A lover of churches, when emerging at Sloane Square tube station in London, has two choices: they can turn left and make their way towards the tucked away Anglo-Catholic jewel that is St Mary’s Bourne Street, or they can turn right and head towards the monumental Arts and Crafts cathedral (as the poet John Betjeman described it) Holy Trinity on Sloane Street. Peyton Skipwith’s stunning new book about Holy Trinity, featuring fresh research and superb colour illustrations, brings the significance and delight of this church to life for new audiences. With a façade that combines bright brick with mellow stone and a huge range of gleaming stained-glass windows, Holy Trinity’s something of a paradise for anyone who loves art and architecture with a soul. Its exterior echoes the iconic architecture of King’s College Chapel in Cambridge and Gloucester Cathedral. Inside, artists including William Blake Richmond, Christopher Whall and William Morris offer some of their very best work in motifs and iconography that explore the Bible, allegory, and sacred themes with imaginative intensity. The gold vine leaves on the outer gates symbolise the Eucharist, just as the carved stone over the main doorway symbolises the mystery of the Trinity, Father, Son and Holy Spirit. Inside, the imposing marble pulpit’s decorative geometry contrasts with the lithe metalwork lighting fixtures. These guide the eye upward to the east window, which has no fewer than 61 panels, each containing a saint, angel, or biblical narrative.
Holy Trinity’s architect, John Dando Sedding, trained with the Gothic Revival architect George Edmund Street. In 1872 he married Rose Tinling, whose father was a canon at Gloucester. As his work and reputation grew, he became a key member of the growing group of Arts and Crafts artists and architects including Philip Webb and F. W. Pomeroy whose work would define a new British style. Sedding’s closest associate was Henry Wilson who, after Sedding died in 1891, carried on his work with deep fidelity. Sedding was a devout Christian, and in his book Art and Handicraft, he wrote, ‘It is the mission of art to gladden human life, to attract men to goodness, to lift man’s ideal, to suggest hallowed emotions, to witness for the faith, to lend wings to the soul, to bring heaven nearer’. At Holy Trinity, this is precisely the vision that Sedding, together with the artists he assembled, endeavoured to create. Particular highlights include the velvet altar frontal with images of Christ’s Passion embroidered by Rose Sedding, Whall’s windows depicting the Descent of the Holy Spirit and the Adoration of the Magi, and Henry Wilson’s bronze screen with two intertwined peacocks.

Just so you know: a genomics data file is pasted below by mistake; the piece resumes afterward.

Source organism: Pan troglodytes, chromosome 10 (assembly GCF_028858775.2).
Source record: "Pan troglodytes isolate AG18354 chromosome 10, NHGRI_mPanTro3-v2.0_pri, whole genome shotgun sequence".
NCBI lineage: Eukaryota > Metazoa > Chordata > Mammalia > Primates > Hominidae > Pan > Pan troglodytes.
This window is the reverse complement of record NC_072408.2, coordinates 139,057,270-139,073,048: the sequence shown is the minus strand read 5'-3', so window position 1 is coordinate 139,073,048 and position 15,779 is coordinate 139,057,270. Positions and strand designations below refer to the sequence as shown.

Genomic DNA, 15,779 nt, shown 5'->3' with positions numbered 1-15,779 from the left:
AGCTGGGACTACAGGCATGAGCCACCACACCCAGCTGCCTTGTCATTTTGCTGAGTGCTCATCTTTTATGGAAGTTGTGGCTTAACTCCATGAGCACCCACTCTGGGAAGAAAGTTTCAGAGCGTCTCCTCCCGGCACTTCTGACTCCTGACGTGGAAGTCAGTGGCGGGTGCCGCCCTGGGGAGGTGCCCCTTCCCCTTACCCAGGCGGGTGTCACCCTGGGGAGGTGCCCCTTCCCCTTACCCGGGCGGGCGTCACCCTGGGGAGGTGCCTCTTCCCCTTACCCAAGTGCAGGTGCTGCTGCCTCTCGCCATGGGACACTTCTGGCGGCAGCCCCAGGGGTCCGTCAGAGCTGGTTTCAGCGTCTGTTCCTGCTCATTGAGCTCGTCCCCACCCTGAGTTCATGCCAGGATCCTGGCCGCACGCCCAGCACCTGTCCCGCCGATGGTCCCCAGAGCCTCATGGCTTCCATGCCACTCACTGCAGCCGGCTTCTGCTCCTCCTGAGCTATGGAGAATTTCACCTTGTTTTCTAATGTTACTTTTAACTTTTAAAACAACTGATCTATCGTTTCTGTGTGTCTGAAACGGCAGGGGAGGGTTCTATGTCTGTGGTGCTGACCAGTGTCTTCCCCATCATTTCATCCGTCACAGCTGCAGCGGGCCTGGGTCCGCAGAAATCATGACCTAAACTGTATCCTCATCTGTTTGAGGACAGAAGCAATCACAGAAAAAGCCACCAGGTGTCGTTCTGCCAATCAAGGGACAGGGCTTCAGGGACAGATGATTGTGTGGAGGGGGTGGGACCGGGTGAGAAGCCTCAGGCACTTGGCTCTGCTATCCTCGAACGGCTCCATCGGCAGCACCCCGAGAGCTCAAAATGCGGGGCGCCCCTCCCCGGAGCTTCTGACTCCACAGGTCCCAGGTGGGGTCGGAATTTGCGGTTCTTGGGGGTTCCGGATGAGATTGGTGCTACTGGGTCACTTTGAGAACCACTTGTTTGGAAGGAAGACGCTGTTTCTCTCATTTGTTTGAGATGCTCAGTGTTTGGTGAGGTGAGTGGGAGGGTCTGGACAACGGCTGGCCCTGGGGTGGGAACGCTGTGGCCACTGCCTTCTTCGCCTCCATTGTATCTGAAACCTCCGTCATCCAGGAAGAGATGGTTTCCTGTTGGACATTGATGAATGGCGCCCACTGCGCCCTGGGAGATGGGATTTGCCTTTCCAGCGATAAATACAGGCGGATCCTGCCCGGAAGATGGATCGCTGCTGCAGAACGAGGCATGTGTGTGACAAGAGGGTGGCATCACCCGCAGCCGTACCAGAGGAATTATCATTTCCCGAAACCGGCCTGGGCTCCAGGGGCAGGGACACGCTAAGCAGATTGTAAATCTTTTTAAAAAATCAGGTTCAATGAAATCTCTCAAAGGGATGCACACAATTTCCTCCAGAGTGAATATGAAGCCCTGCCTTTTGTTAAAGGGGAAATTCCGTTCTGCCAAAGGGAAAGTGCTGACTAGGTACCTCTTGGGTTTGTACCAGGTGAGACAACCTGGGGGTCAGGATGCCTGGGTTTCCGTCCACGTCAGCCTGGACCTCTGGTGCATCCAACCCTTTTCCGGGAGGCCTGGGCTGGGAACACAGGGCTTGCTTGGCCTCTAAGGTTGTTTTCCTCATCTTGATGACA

Though it may be difficult to believe now, as the sun pours in through Morris and Company’s largest ever window and the marble, bronze and wood sculptures beckon, Holy Trinity has had to fight for its survival no less than three times since its foundation stone was laid by Beatrix, Countess Cadogan on Ascension Day (30 May) in 1889. The church was badly damaged by bombing in the Second World War. With the nave roof obliterated by the Blitz, the congregation crowded into the Lady Chapel and waited ten long years for the completion of a replacement roof. Just two decades later Holy Trinity was in peril again, threatened by developers who saw little value in a dusty old late Victorian house of God, caring little for its artful craftsmanship or its purpose. A campaign spearheaded by the Victorian Society – and by Gavin Stamp and John Betjeman in particular – ensured that the building was saved and restored, but peril remained. In the 1990s, there was talk of closing the church and turning it into a concert hall. The Bishop of London refused, and the church remains a vibrant house of prayer today.
Skipwith’s book, which also includes chapters on church history and its present vision by the Rector, Fr Nicholas Wheeler, demonstrates the innovative impact – and the sheer beauty – that Holy Trinity has, encouraging readers to visit one of London’s most important churches and spend quality time being inspired by its sacred treasures.